Looking back: Energy management in Alberta municipalities 2021

With all the new funding opportunities we’ve launched in the first few months of the year, we hadn’t really had a chance to look back on 2021 until recently. Now that we have had a breather, it’s time to reflect on the progress we’ve made.

While we saw big gains in solar electricity generation last year (download our 2021 Impact Report to see the more), energy management is where we made the biggest splash. Last year, we estimate that we helped create 108 energy efficiency jobs in Alberta! On top of which we added 23 Municipal Energy Managers whose salaries are funded (up to $80,000) by the MCCAC.

Experts on the ground

Municipal Energy Managers work full time with municipalities to identify and lead energy retrofits in municipally-owned properties. Experts like Cassie Kupsch and Devin LaFleche meet with facility staff to share energy saving practices and to develop energy management plans that can reduce greenhouse gas emissions by 5 per cent or more.

Our energy managers often find themselves focusing first on recreation facilities. Arenas, swimming pools and sports fields are at the heart of many communities, and in some smaller towns they can be a significant chunk of their entire energy needs. The Recreation Energy Conservation (REC) program helps municipalities save money, keeping these facilities sustainable in the long run.

REC focuses on energy efficiency upgrades that are tried, tested and true, leveraging the incredible advances that have been made in technology over recent years.

We’re talking about replacing tired old fluorescent and high pressure sodium lights with bright, efficient LEDs. As Pass Powderkeg Ski Area found out, this not only saves energy, but the light quality is much better for skiers.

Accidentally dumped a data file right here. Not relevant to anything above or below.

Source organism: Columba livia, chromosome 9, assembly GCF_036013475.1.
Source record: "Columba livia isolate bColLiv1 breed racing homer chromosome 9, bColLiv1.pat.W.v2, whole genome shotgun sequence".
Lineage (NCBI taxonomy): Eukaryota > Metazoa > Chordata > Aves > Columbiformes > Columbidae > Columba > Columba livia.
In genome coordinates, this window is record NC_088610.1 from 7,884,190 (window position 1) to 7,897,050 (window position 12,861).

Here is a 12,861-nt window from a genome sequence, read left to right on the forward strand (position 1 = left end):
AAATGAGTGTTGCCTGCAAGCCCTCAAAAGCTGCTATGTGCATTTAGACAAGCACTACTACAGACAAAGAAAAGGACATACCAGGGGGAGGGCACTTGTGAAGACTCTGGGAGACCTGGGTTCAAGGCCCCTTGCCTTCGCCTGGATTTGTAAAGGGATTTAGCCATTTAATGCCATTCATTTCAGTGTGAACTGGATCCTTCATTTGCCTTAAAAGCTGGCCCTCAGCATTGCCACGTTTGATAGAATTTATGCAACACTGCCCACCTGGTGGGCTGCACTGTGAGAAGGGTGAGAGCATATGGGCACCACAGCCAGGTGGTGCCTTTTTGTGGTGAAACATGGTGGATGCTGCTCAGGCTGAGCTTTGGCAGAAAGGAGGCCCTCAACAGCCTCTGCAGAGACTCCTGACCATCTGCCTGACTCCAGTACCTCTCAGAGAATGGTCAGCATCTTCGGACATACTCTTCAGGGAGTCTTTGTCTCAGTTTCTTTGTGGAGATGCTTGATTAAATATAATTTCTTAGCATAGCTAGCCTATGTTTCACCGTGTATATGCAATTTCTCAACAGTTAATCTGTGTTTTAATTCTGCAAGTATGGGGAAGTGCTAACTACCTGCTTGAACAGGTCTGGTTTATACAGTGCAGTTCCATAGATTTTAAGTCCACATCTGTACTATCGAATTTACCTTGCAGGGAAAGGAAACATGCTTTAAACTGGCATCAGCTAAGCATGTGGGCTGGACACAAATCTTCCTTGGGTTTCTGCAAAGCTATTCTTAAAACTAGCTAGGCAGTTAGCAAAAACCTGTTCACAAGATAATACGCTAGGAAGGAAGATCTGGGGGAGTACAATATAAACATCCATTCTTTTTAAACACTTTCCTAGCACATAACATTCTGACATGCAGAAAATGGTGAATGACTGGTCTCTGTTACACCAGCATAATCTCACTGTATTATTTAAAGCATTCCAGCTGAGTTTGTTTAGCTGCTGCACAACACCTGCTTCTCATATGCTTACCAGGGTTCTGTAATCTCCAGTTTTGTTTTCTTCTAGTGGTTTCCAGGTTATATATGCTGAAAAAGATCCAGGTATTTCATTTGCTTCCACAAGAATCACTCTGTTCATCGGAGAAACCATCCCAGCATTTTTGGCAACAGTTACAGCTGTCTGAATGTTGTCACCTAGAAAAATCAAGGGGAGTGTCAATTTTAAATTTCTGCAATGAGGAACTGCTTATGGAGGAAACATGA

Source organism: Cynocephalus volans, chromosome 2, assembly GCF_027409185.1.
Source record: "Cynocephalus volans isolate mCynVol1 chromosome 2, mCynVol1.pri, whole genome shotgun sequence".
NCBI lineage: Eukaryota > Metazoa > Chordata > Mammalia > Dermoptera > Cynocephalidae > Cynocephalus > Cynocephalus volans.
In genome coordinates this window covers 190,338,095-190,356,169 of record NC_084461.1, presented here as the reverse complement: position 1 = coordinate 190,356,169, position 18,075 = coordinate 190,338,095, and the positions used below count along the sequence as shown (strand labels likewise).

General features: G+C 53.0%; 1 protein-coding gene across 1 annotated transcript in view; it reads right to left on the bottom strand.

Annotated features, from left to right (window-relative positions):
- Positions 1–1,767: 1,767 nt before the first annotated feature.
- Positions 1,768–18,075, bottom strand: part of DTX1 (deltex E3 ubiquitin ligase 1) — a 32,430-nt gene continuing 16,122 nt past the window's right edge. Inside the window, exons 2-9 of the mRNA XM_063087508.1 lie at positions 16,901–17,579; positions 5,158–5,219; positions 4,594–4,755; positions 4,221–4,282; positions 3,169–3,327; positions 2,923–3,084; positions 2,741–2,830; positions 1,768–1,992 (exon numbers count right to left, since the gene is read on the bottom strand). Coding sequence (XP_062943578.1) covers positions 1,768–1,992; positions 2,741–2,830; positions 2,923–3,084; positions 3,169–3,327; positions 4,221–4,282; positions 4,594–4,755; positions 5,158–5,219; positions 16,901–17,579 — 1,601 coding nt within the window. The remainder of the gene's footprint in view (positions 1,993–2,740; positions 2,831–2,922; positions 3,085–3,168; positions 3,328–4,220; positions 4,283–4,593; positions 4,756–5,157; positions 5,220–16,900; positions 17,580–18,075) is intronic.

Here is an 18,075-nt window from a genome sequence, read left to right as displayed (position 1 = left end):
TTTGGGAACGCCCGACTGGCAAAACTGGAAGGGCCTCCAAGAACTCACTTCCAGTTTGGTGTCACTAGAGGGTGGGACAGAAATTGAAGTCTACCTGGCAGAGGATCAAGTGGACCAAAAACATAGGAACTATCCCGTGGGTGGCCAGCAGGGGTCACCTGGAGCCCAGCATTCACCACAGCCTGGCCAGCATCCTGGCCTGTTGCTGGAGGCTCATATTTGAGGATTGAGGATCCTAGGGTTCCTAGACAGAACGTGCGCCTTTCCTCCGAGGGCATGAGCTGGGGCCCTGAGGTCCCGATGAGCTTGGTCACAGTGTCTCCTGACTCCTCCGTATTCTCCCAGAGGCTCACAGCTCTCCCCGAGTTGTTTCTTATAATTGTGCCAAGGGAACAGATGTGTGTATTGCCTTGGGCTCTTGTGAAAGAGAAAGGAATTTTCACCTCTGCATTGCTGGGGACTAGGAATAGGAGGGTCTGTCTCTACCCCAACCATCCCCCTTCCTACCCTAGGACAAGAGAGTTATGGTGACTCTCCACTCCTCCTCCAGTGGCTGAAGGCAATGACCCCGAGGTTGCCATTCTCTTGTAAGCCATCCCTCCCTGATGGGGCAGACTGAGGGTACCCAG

We’re also talking about high efficiency boilers like the two AFUE 95 units installed in Fort McMurray’s Casman Centre. Combined with new air handling units, thermostats and a building management system, the facility is now seeing savings of $1,700 a year. Including the MCCAC’s grant, the system will pay for itself in only five years.

Facilities that heat water for swimming pools and showers, like Grande Prairie’s Eastlink Centre, can see big efficiency gains from installing Combined Heat and Power units. These generate electricity using natural gas, with the waste heat recaptured and used to heat water. By installing two 333 kW CHP units in the Eastlink Centre, Grande Prairie is now saving $336,000 a year!

EV on ice

Arenas are also taking advantage of another MCCAC program to purchase electric powered ice resurfacers from Zamboni and Olympia. EV ice resurfacers save big on fuel costs and maintenance, plus they significantly improve indoor air quality. Slave Lake, Millet, Leduc, Innisfail and Brooks all purchased vehicles last year, which combines for a 23.4 tonne reduction in greenhouse gas emissions.

We’re very proud of the work Alberta municipalities completed in 2021 to save energy and switch to low-carbon fuel sources. If you would like to do the same in 2022, visit our website to see what funding and capacity-building programs are available today.